By Aaliyah Moore
Working in higher education has always been exhausting, but now in the face of COVID? It’s a literal nightmare. I wake up in the morning, and the only thing that’s on my mind is how much I can’t wait to get back in bed when the day is over. I’ve been doing my best to push through these days, but two words describe how I feel: burnt out.
Burn-out is described as a state of emotional, physical, and mental exhaustion caused by excessive stress. It occurs when you feel overwhelmed, emotionally drained, and unable to meet constant demands. While living, working, and parenting in the middle of a pandemic has been a strain on everyone, I think it has affected Black women on another level.
Black women are more likely to experience burnout in the workplace because they typically have less authority.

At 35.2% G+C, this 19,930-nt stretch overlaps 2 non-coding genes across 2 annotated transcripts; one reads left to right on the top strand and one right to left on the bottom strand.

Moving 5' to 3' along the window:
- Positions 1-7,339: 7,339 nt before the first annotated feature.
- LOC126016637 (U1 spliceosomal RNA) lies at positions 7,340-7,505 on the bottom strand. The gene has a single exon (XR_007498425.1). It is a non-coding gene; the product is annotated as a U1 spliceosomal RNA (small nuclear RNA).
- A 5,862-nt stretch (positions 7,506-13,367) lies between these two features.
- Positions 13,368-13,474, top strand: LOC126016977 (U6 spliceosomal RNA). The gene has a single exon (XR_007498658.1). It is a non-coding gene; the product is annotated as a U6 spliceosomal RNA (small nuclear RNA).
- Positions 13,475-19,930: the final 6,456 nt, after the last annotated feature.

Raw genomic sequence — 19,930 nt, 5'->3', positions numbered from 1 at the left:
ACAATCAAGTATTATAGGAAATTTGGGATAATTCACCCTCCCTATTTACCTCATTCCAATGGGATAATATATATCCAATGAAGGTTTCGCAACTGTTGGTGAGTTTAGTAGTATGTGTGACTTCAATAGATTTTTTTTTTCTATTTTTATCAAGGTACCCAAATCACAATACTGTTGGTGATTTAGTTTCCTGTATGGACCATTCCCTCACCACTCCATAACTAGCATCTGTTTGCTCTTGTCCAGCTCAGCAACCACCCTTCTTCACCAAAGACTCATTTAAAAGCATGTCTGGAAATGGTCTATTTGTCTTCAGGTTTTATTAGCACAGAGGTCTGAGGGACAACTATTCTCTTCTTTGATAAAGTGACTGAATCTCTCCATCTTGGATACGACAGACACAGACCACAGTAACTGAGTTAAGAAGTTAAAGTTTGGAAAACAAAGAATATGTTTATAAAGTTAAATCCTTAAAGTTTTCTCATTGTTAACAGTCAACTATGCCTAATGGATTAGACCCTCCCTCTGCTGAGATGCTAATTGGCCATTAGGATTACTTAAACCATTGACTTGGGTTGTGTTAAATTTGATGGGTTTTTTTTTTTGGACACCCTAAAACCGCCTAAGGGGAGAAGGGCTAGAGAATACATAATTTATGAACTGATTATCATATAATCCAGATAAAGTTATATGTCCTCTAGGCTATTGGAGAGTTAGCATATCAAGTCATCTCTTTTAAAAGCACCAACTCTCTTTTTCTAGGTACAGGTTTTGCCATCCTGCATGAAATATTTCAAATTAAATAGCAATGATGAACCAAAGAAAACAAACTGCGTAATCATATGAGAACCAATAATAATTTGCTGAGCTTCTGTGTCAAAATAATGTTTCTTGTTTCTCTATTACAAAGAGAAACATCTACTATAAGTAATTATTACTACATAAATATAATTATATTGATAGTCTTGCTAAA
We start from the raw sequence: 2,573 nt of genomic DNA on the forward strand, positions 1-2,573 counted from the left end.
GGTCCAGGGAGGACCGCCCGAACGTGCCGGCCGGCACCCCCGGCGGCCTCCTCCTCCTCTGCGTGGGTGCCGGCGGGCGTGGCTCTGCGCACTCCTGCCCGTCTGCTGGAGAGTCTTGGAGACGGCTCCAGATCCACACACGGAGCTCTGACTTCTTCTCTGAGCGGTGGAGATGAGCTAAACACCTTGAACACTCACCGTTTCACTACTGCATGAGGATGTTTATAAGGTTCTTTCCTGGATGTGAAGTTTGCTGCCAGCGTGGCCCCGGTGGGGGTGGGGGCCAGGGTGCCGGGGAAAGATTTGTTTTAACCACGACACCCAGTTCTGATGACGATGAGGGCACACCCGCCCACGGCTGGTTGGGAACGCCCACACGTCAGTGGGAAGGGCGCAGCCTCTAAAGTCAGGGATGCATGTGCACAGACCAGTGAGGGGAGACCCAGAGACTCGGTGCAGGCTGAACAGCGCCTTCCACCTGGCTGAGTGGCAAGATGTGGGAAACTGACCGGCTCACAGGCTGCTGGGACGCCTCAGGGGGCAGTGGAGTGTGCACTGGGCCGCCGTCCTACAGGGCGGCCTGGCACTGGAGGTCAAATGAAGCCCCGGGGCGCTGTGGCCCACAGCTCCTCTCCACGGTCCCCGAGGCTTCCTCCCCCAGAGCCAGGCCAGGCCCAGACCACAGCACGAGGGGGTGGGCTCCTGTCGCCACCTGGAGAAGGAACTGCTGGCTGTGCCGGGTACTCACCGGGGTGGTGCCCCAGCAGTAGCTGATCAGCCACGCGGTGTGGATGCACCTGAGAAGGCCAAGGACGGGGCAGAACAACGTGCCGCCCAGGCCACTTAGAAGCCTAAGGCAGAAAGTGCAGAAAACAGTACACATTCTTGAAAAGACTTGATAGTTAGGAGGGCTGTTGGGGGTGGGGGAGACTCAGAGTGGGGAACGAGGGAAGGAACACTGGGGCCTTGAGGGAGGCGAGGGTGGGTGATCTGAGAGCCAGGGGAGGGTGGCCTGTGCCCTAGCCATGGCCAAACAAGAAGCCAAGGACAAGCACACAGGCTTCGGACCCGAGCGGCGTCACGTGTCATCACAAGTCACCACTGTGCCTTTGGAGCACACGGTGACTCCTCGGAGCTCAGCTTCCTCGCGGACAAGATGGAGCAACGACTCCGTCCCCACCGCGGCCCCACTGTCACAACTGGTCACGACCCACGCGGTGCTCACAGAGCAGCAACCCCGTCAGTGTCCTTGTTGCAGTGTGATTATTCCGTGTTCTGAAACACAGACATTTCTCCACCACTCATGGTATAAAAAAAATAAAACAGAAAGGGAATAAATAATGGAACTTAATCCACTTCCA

A little more insight into my world…
My supervisor oversees our entire division, which means his hands are tied up every day in meetings and calls, trying to make decisions about school reopening. With that said, I’ve received little to no direction about what I’m supposed to be doing, no weekly 1:1s, and that has left me completely clueless. To stay “out of his way” and not be a “burden,” I’ve had to take the initiative to do what I think I’m supposed to be doing, in hopes that I’m working on the right tasks. What’s sad is that I still feel a “need to perform” in the middle of such a taxing environment. Why? Because as a black woman, there’s always this extra pressure to not be perceived as unproductive.
Truthfully, I’ve been leaving work feeling tired and defeated, but have still shown up every day as if I’ve got it all under control.
As much as I wish it would end today, I have a feeling that as long as we’re living with COVID, burnout is going to be a recurring issue for my sistas. And unfortunately, I haven’t developed the healthiest mechanisms for coping with my burnout, either.
But to every black woman who reads this, I see you, and I feel you. We’ll get through this together.